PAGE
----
If all goes to plan, the patent may be granted within 6-8 months of the filing of the application in cases of expedited examination. In particular, the process can be further smoothed out by conducting an interview with the examiner during the course of examination. In doing so, we are able to discuss any issues based on amendments and get a sense of the examiner’s views regarding the patentability of the application. Examiner interviews are as valuable as or better than the processing of additional Office Actions, increasing the certainty and speed of processing.

Filing routes for foreign applicants

Entry from PCT route

Entry term

The entry term for a national state application based on a PCT Application in Japan is 30 months from the earliest priority date.

Late PCT entry became possible by a revision to the Patent Act that enables recovery from unintentionally missed deadlines on or after April 1, 2023. A late PCT entry (later than 30 months) will be accepted if the entry is taken within two months from the date on which it becomes possible to submit the translation, and no later than one year from the missed deadline.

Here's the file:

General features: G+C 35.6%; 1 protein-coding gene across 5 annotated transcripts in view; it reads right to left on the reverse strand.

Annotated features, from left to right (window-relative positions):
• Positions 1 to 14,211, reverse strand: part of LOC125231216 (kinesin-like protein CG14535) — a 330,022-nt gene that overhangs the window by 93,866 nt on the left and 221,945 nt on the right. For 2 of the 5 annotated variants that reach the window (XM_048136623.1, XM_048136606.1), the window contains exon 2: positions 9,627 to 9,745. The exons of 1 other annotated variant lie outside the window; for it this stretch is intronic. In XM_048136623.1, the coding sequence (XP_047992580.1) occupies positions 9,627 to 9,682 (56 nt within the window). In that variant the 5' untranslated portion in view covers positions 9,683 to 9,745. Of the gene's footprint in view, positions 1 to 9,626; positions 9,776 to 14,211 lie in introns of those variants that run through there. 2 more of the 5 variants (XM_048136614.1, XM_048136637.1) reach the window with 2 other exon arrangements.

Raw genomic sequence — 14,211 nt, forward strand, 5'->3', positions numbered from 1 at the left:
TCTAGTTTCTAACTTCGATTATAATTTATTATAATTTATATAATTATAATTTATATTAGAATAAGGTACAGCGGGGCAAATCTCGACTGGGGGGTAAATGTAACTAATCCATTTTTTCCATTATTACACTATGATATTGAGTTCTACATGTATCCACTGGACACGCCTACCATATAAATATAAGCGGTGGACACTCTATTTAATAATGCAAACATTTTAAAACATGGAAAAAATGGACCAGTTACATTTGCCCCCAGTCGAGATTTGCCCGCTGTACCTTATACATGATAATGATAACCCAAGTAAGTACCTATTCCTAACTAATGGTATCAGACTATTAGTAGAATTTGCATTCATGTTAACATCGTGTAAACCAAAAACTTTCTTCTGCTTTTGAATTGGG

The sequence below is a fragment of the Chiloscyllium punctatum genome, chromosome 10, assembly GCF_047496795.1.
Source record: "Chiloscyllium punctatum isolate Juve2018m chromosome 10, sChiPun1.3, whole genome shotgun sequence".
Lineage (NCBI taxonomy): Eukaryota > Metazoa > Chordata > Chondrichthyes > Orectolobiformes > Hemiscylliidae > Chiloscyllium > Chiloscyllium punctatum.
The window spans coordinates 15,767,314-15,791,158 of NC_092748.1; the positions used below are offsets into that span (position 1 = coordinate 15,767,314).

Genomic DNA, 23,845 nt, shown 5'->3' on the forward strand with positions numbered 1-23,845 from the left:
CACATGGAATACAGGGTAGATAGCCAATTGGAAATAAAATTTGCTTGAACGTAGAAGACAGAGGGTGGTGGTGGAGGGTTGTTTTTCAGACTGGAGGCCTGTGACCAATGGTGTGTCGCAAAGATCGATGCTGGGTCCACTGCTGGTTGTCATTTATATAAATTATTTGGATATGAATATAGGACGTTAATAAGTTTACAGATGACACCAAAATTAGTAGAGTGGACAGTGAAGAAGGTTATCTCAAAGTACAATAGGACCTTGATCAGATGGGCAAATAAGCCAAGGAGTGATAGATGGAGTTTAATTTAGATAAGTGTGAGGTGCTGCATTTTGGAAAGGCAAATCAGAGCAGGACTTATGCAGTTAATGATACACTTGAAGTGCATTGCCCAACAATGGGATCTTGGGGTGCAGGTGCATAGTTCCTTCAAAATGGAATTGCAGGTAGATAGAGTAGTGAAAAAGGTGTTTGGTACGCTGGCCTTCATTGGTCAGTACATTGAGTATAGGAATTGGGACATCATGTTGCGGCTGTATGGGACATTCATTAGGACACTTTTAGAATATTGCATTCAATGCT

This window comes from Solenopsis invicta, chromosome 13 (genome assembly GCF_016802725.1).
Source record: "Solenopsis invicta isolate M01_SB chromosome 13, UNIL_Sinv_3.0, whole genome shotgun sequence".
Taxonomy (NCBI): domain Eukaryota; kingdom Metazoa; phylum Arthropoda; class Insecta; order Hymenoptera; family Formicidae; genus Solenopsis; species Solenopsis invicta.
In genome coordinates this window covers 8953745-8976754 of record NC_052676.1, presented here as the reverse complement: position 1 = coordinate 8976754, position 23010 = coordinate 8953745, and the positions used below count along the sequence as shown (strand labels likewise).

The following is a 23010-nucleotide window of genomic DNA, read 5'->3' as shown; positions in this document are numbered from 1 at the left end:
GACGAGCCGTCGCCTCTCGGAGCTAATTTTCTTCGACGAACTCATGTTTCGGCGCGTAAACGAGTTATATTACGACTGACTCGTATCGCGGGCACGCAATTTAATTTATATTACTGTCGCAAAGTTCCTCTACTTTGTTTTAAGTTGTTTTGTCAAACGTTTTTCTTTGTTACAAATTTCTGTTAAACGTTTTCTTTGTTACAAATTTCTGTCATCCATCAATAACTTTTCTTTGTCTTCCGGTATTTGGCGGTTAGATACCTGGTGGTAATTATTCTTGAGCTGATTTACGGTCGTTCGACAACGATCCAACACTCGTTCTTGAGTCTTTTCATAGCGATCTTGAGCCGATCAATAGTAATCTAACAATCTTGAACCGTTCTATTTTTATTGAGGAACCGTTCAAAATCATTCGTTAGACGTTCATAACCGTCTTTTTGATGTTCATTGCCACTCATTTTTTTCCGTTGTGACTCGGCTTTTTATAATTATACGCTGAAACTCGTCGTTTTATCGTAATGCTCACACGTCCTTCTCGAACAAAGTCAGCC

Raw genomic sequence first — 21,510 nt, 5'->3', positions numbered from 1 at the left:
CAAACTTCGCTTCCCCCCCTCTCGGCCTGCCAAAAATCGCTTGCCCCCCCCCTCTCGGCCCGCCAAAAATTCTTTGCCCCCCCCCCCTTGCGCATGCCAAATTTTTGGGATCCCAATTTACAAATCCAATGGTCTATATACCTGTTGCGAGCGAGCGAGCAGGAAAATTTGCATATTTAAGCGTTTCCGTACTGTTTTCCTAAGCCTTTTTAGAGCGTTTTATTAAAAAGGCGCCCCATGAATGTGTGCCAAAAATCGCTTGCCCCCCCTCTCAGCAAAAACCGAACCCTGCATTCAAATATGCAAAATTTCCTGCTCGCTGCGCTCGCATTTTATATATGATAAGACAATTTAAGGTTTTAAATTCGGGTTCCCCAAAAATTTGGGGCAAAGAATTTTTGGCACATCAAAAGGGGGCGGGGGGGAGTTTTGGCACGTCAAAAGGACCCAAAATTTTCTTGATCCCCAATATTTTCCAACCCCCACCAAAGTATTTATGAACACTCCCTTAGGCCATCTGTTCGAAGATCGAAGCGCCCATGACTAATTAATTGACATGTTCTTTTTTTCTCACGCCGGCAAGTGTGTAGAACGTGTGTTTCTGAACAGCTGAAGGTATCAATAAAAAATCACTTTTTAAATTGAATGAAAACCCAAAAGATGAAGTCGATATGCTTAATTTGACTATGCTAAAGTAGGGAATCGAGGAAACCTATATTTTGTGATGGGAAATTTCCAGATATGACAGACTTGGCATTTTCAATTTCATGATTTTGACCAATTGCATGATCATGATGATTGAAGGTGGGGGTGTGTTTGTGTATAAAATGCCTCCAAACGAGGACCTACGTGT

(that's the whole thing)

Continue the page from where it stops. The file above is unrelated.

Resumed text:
For the recovery, a declaration stating that the delay was unintentional must be submitted. There is no specific evidence required to prove that the delay was unintentional.

Surcharges of JPY 212,100 for recovery from missed deadlines must be paid for each priority claim.


A Japanese translation must be submitted by the later of (a) 30 months from the earliest priority date, or (b) if the entry is made in the last 2 months of the 30 month period, 2 additional months after the entry date into Japan is automatically given without any additional fee.

Necessary information and documents
  • A copy of PCT application (or its publication number)
  • Copy of amendment of Article 19 and 34
  • Power of Attorney
Points to check
  • If you need to change the ownership of the applicant, please check if the assignment is recorded in checkbox PCT/IB/306. If it is not recorded, but you wish to change the applicant in Japan, the assignment must be recorded at the JPO.
  • Please check the checkbox 304 if the Priority Documents are received by the World Intellectual Property Organization (WIPO), and send us the priority document if it is not recorded.